There have been plenty of adventures for Panoply recently, so an update's in order...
Late last month I had the great pleasure to visit the Humanities Lab, known as Humlab, at the University of Umeå in northern Sweden. This is a very impressive facility, where humanities experts and tech specialists can work together, collaborating effectively on projects that call for the strengths of both. Very cool.
I gave a seminar talk on vase animations as a form of engagement and research activity. I said a bit about the process of developing the animations, a bit about the different ways that museums have displayed them, and a bigger bit about what we're doing within the Our Mythical Childhood project (on which see the video at: www.panoply.org.uk/omc.html.
My animation talk was followed by a presentation on Virtual Reality by Umeå doctoral candidate Claudia Sciuto. This is a hot topic in lots of fields at the moment, so it was great to hear some of Claudia's thoughts. She was looking at how VR can be used effectively in interpreting the results of archaeological excavations. Claudia has seen that making VR versions of sites is particularly useful for collaborative work, as it makes it easier for team members to share their visions of how the site worked and to try out alternative interpretations.
It was interesting to try out a VR version of an ancient homestead, based on the findings from an excavation. I also enjoyed visiting a VR theatre environment that was inhabited by a dancer created as part of a Roman pantomime project by Anna Foka, my host in Umeå, Helen Slaney (Roehampton) and Sophie Bocksberger (Oxford), and technical specialists Mattis Lindmark and Jim Robertsson. Dr Foka, a classicist and digital humanities specialist, is currently engaged in the digitisation of an archive in Stockholm – another exciting project to keep your eyes open for. Thank-you to everyone in Umeå for your warm welcome and smart questions.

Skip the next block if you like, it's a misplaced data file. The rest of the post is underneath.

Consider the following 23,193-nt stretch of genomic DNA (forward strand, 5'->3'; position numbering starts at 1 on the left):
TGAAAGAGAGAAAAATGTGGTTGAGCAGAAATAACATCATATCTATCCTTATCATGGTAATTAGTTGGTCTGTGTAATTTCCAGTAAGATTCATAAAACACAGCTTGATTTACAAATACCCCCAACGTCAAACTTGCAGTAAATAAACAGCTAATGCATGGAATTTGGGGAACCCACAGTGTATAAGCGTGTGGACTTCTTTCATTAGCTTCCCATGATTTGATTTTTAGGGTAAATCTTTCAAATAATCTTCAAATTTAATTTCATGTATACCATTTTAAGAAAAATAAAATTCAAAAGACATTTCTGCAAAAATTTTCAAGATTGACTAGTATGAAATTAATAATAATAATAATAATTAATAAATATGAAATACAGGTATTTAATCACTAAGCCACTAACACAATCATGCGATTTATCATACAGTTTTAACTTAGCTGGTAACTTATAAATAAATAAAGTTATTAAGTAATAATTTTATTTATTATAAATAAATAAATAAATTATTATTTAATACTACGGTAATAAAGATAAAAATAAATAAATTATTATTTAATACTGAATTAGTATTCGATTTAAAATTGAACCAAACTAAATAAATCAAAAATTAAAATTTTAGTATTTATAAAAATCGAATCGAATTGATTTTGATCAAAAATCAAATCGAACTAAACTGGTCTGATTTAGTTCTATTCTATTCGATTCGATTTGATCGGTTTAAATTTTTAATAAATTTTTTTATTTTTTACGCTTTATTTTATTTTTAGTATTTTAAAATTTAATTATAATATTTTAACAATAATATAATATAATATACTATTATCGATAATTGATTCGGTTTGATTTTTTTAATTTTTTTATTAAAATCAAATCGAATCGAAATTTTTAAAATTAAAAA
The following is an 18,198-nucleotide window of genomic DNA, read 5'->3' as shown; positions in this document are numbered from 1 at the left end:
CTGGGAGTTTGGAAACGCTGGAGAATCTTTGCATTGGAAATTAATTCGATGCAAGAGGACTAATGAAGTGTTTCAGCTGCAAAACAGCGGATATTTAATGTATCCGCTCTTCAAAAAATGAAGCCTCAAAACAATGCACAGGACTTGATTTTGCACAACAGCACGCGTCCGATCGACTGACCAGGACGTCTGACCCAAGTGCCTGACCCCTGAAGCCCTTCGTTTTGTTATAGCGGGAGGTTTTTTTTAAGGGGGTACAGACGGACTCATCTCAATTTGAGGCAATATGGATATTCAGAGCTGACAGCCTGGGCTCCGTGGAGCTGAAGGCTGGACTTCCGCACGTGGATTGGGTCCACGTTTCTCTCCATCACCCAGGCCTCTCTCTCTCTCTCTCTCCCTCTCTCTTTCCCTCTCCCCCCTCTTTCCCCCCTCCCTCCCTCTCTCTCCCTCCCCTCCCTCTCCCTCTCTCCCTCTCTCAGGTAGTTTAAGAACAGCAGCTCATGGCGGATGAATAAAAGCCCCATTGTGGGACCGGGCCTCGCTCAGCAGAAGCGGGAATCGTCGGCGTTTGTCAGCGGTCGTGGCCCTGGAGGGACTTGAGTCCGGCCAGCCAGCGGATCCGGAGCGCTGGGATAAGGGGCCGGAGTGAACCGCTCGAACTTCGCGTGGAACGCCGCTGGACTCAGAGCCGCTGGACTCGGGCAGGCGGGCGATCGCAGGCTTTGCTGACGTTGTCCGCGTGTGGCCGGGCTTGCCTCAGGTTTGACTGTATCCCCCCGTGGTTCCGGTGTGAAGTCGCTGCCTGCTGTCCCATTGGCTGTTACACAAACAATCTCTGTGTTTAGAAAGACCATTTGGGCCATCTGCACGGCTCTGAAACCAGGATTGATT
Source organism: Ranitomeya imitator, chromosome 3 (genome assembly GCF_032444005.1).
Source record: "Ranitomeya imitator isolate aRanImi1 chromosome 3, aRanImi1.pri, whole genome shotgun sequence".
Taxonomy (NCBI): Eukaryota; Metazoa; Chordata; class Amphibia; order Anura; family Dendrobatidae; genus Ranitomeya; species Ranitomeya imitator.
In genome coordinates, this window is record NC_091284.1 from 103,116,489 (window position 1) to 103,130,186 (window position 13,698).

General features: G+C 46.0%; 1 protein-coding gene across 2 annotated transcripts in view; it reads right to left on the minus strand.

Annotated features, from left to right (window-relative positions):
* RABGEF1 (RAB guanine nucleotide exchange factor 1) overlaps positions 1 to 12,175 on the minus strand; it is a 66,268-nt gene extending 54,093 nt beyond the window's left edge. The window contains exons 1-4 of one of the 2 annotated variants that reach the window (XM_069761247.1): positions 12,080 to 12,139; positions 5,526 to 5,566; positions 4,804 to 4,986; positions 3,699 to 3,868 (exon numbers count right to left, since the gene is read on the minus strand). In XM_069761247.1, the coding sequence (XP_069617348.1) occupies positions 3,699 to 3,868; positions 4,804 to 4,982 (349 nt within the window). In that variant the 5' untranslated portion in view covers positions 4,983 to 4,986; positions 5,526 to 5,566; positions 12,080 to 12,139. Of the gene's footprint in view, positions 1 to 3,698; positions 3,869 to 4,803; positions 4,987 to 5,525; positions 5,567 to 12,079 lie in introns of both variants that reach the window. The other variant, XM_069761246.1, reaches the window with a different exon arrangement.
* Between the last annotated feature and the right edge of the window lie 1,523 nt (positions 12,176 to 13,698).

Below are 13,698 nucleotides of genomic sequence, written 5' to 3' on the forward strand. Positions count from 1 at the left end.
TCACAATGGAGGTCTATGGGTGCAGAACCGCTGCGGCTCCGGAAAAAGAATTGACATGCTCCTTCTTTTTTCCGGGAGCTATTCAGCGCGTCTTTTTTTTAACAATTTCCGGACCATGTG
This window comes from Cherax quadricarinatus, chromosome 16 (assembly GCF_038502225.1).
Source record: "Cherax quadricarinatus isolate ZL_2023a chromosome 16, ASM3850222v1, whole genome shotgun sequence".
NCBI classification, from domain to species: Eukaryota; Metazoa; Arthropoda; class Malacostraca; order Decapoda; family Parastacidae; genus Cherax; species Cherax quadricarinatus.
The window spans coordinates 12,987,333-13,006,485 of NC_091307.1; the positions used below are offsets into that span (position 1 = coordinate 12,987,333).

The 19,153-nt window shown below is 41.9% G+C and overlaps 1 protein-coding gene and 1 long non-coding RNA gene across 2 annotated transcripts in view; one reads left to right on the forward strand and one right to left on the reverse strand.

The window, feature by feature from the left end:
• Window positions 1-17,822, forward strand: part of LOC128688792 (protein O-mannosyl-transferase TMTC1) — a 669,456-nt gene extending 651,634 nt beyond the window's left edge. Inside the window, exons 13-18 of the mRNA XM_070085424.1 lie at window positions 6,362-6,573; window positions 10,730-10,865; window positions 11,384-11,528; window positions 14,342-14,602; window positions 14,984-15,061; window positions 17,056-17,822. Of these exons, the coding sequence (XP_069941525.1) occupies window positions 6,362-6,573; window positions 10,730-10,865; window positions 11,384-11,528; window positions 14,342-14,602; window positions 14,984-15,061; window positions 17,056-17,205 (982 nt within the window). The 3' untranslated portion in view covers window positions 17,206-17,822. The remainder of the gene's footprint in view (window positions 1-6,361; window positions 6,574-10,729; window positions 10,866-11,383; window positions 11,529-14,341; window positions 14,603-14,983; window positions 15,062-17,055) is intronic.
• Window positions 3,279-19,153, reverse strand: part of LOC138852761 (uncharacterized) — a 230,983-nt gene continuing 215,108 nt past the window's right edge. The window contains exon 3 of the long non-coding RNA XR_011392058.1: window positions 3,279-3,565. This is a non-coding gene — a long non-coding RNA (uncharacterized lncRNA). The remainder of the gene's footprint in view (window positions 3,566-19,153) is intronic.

Always a pleasure to visit Ireland... Next up was a trip to University College Dublin, my alma mater. I was there to give a seminar talk called, 'Games as Prizes. Struggles for Control of Panhellenic Sanctuaries in Classical Greece'. The talk was based to a large extent on chapter 6 of my new book, Military Leaders and Sacred Space in Classical Greek Warfare. I gave an overview of the conflicts fought for control of the panhellenic sites – the sort of overview that makes you realise that this was a much bigger issue than we sometimes imagine. I moved on to demonstrating how it was that Arcadians and Phocians came to take huge amounts of wealth from Olympia and Delphi – and why it wasn’t quite as out of the blue as it sometimes seems. If that's your cup of tea and you'd like to know more, better grab a copy or order one through your library! Many thanks to host Philip de Souza (who you'll remember from his fantastic Panoply interview on ancient piracy) and the rest of the department for great questions and a wonderful visit.